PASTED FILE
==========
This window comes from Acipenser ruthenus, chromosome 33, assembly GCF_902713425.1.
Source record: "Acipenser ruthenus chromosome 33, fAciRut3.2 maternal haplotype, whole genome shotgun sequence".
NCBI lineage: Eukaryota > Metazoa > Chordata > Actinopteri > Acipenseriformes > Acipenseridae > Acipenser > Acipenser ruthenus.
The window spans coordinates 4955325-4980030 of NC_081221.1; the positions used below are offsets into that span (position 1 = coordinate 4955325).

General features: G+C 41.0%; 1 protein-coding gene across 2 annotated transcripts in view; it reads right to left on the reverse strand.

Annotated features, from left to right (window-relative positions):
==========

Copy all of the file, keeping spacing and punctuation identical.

This window comes from Acipenser ruthenus, chromosome 33, assembly GCF_902713425.1.
Source record: "Acipenser ruthenus chromosome 33, fAciRut3.2 maternal haplotype, whole genome shotgun sequence".
NCBI lineage: Eukaryota > Metazoa > Chordata > Actinopteri > Acipenseriformes > Acipenseridae > Acipenser > Acipenser ruthenus.
The window spans coordinates 4955325-4980030 of NC_081221.1; the positions used below are offsets into that span (position 1 = coordinate 4955325).

General features: G+C 41.0%; 1 protein-coding gene across 2 annotated transcripts in view; it reads right to left on the reverse strand.

Annotated features, from left to right (window-relative positions):